From NZ to Japan: Exchange student broadens horizons


Mackensi Green is small, sweet and a little bit shy – not someone you’d immediately suspect would want to travel from North Zulch to Japan all by herself and live with a host family that speaks little English.

But she did just that – and she loved it.

The 15-year-old returned Aug. 2 from a six-week stint in Yokohama, a small city just outside of Tokyo.

“I wasn’t sure what it was going to be like,” Green said. “I was nervous at first, then I got connected with my sister, and she was great. She spoke a little English.”

Green polished up her Japanese during the school day and also took a math class. She ate plenty of rice and got skilled with chopsticks.

“I loved my mom and dad’s cooking,” she said of her host family. “Now I always eat noodles with chopsticks instead of a fork.”

Green’s own father, back in Texas, was concerned about her taking the trip alone, but ultimately relented and signed the paperwork so she could go. When she returned from Japan, she was told that he’d died of a heart attack two days prior.

The teenager doesn’t appear to dwell on the loss and seems much more open to talking about the positive things that happened while she was in Japan.

“We went to Disneyland in Tokyo,” she said, looking through a photo album that her host family made for her and mailed. “The trains were really fun to ride. It was an incredible opportunity. I knew I had to make the best of it.”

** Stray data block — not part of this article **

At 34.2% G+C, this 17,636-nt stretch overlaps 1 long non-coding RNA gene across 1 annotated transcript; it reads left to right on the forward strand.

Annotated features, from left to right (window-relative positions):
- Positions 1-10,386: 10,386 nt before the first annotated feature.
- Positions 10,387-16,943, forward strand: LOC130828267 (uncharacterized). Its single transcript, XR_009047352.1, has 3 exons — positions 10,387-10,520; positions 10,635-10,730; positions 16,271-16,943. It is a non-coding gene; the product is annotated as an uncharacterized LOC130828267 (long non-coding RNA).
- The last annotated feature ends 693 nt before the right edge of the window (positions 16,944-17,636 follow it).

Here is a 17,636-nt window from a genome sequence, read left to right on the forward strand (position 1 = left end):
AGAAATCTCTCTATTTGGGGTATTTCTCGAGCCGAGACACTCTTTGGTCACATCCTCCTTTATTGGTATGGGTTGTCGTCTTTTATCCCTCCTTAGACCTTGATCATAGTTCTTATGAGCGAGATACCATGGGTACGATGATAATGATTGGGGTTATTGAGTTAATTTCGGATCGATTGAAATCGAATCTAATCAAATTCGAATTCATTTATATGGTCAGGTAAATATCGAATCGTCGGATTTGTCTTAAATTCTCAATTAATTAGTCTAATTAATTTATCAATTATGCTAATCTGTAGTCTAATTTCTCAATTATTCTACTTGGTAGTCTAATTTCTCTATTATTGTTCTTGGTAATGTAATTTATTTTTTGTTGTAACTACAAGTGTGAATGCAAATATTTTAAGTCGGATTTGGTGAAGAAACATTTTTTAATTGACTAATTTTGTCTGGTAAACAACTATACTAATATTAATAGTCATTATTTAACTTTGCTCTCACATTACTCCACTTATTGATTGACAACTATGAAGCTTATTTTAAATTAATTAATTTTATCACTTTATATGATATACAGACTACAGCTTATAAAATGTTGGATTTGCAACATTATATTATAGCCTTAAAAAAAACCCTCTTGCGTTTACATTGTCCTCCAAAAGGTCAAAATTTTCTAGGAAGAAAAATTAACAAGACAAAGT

While she won’t be able to go back next summer with the same program, she’s already decided she’d like to return. She applied for the Campus Ambassador Program, which would allow her to mentor others who are planning to do an exchange in a foreign country.

While the little brunette with her doe eyes and wide smile didn’t exactly blend into the landscape in Yokohama, there were plenty of visitors from overseas in Tokyo. She often walked by herself to a little family-owned restaurant in her neighborhood.

“I loved my neighborhood,” she said. “It was really quiet.”

It was an adjustment learning to convert her money - $1 equals 100 yen.

“I’d be standing there at the counter and trying to figure it out, and my friends would be like, ‘you need 500 more yen,’” she said with a laugh.

She kept a notebook with her and took lots of notes, and even sent regular blog entries to The Meteor.

“I gained independence,” Green said. “I’ve never been on my own before. Now I’m ready to do things on my own.”

She added that it was one of the most valuable experiences of her life.

“It was great,” she said. “I loved it and I really want to get back. I really miss my family there.”